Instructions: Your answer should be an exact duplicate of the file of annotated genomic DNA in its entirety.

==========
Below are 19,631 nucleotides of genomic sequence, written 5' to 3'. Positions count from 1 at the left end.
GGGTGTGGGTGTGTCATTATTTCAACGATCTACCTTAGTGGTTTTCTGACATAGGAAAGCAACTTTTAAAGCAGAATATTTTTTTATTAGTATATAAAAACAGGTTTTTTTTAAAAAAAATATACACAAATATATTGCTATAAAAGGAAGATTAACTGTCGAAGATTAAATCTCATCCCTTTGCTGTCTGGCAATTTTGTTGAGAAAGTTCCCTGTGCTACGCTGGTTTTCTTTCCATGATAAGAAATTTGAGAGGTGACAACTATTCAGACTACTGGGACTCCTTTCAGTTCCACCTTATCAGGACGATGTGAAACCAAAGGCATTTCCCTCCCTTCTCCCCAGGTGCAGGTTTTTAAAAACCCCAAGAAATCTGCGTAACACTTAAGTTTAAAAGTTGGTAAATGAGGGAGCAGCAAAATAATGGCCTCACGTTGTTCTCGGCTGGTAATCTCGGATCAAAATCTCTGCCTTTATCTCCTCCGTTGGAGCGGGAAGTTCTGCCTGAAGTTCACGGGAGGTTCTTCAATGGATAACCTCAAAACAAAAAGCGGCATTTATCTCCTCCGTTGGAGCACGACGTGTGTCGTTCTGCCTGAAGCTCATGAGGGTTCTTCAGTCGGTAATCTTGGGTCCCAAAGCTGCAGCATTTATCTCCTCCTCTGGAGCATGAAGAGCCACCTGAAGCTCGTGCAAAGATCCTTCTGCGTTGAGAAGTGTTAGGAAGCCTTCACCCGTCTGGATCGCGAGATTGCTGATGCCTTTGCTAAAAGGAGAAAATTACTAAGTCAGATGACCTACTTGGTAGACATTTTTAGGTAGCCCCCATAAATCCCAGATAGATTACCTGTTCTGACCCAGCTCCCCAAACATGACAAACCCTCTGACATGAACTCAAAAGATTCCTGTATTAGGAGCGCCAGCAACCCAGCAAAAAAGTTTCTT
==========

Below are 19,631 nucleotides of genomic sequence, written 5' to 3'. Positions count from 1 at the left end.
GGGTGTGGGTGTGTCATTATTTCAACGATCTACCTTAGTGGTTTTCTGACATAGGAAAGCAACTTTTAAAGCAGAATATTTTTTTATTAGTATATAAAAACAGGTTTTTTTTAAAAAAAATATACACAAATATATTGCTATAAAAGGAAGATTAACTGTCGAAGATTAAATCTCATCCCTTTGCTGTCTGGCAATTTTGTTGAGAAAGTTCCCTGTGCTACGCTGGTTTTCTTTCCATGATAAGAAATTTGAGAGGTGACAACTATTCAGACTACTGGGACTCCTTTCAGTTCCACCTTATCAGGACGATGTGAAACCAAAGGCATTTCCCTCCCTTCTCCCCAGGTGCAGGTTTTTAAAAACCCCAAGAAATCTGCGTAACACTTAAGTTTAAAAGTTGGTAAATGAGGGAGCAGCAAAATAATGGCCTCACGTTGTTCTCGGCTGGTAATCTCGGATCAAAATCTCTGCCTTTATCTCCTCCGTTGGAGCGGGAAGTTCTGCCTGAAGTTCACGGGAGGTTCTTCAATGGATAACCTCAAAACAAAAAGCGGCATTTATCTCCTCCGTTGGAGCACGACGTGTGTCGTTCTGCCTGAAGCTCATGAGGGTTCTTCAGTCGGTAATCTTGGGTCCCAAAGCTGCAGCATTTATCTCCTCCTCTGGAGCATGAAGAGCCACCTGAAGCTCGTGCAAAGATCCTTCTGCGTTGAGAAGTGTTAGGAAGCCTTCACCCGTCTGGATCGCGAGATTGCTGATGCCTTTGCTAAAAGGAGAAAATTACTAAGTCAGATGACCTACTTGGTAGACATTTTTAGGTAGCCCCCATAAATCCCAGATAGATTACCTGTTCTGACCCAGCTCCCCAAACATGACAAACCCTCTGACATGAACTCAAAAGATTCCTGTATTAGGAGCGCCAGCAACCCAGCAAAAAAGTTTCTT